Either way, such unilateral strikes appear to be the U.S.’s best chance at defeating al-Qaeda — specifically since Pakistan is either impotent or indifferent to the fact that jihadis are operating from its soil. “U.S. Predator strikes cripple al Qaeda in Pakistan?” by Sanjeev Miglani for Reuters, February 6:
America’s ramped-up Predator drone campaign against al Qaeda in Pakistan’s northwest is starting to pay off, according to U.S. and Pakistani intelligence authorities quoted in a clutch of media reports.
Eleven of the group’s top 20 “high value targets” along the Afghan border have been eliminated in the past six months Newsweek magazine reports, citing Pakistan’s Inter-Services Intelligence (ISI).
The strikes by the unmanned drones circling high above Pakistan’s rugged tribal areas have been so pin-pointed that in one case a missile fired at a hideout in North Waziristan didn’t just hit the right house, but the room in which Mustafa al-Misri (“Mustafa the Egyptian”) and several other Qaeda operatives were holed up, the magazine reports, quoting a Taliban sub-commander.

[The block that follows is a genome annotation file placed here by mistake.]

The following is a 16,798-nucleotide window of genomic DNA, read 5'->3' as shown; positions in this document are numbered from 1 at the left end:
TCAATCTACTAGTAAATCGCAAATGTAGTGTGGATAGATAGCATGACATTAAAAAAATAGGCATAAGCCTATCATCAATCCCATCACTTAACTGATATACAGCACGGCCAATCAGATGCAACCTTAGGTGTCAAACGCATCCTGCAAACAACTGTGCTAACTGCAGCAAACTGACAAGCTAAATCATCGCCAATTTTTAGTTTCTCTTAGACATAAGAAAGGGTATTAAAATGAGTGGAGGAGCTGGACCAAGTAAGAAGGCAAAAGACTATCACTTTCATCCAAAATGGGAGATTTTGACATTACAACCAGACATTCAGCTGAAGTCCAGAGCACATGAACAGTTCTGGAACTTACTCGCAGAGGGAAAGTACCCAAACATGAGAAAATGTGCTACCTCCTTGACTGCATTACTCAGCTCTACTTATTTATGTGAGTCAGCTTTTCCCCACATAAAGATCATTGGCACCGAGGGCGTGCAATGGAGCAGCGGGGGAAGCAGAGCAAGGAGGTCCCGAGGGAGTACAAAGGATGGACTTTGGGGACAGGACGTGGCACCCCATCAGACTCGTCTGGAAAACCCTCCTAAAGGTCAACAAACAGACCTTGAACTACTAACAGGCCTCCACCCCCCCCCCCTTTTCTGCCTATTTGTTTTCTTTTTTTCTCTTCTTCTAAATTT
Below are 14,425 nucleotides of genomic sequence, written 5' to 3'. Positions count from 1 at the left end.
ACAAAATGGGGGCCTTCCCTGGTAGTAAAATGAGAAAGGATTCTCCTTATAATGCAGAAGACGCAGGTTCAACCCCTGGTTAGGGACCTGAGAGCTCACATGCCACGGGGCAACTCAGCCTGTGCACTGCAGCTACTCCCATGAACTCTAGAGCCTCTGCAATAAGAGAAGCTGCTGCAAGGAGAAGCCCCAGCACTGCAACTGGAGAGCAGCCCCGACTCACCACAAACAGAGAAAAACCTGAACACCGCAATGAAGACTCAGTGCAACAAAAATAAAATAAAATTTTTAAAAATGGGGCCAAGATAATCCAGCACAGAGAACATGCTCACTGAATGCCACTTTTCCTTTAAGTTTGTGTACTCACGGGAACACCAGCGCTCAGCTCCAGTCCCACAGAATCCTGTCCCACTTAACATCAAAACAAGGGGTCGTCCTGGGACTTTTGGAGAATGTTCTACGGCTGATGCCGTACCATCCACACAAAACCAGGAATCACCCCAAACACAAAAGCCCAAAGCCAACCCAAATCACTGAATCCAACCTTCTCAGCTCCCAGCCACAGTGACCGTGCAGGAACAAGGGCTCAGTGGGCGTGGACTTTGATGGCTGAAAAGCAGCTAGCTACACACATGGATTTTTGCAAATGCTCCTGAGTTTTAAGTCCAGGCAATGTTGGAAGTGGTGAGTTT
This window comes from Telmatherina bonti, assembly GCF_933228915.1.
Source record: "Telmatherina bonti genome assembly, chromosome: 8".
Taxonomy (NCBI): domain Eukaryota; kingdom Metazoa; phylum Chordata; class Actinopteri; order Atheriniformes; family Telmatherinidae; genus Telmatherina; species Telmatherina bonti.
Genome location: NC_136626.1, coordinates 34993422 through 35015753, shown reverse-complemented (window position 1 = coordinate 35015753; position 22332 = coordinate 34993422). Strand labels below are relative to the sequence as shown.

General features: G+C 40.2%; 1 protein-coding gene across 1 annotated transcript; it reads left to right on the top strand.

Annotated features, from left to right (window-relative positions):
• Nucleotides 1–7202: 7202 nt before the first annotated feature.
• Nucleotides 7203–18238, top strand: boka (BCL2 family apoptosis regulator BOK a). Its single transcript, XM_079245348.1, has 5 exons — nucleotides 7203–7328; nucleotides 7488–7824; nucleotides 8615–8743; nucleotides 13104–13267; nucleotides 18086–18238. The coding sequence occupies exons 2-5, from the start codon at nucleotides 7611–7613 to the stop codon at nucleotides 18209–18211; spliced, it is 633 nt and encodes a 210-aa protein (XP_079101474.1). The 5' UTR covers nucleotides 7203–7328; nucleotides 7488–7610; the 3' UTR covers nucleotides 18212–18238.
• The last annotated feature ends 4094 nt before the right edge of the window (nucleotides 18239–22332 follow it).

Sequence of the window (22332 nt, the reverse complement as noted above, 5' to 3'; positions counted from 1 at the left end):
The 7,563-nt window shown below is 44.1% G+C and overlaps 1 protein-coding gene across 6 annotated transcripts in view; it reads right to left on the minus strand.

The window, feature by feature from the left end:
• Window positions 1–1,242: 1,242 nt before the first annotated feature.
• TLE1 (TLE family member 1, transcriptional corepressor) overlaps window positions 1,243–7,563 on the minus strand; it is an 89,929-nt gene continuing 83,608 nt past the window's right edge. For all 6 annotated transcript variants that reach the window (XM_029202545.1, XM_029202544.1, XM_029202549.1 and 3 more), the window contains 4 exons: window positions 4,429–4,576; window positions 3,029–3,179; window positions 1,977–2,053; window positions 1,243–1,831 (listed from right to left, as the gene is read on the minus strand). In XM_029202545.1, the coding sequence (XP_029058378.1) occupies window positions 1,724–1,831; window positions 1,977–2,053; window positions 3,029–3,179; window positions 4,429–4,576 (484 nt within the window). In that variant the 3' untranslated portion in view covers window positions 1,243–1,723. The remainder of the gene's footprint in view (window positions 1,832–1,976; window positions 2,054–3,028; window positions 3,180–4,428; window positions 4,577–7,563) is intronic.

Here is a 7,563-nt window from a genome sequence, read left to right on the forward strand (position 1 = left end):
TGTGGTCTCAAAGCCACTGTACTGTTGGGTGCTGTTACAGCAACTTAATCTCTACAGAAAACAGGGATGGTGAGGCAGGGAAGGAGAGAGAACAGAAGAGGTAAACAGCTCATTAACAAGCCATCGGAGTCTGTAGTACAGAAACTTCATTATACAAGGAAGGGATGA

A U.S. counter-terrorism official goes so far as to suggest that the CIA-directed strikes have been so successful that it was possible to foresee a “complete al Qaeda defeat” in the mountainous region , according to this report in America’s National Public Radio.[…]
That doesn’t suggest a waning of militant forces in the region.
Perhaps the best conclusion you can draw is that the Predator strikes have had an impact on al Qaeda’s ability to strike at the United States, but the group is by no means decimated…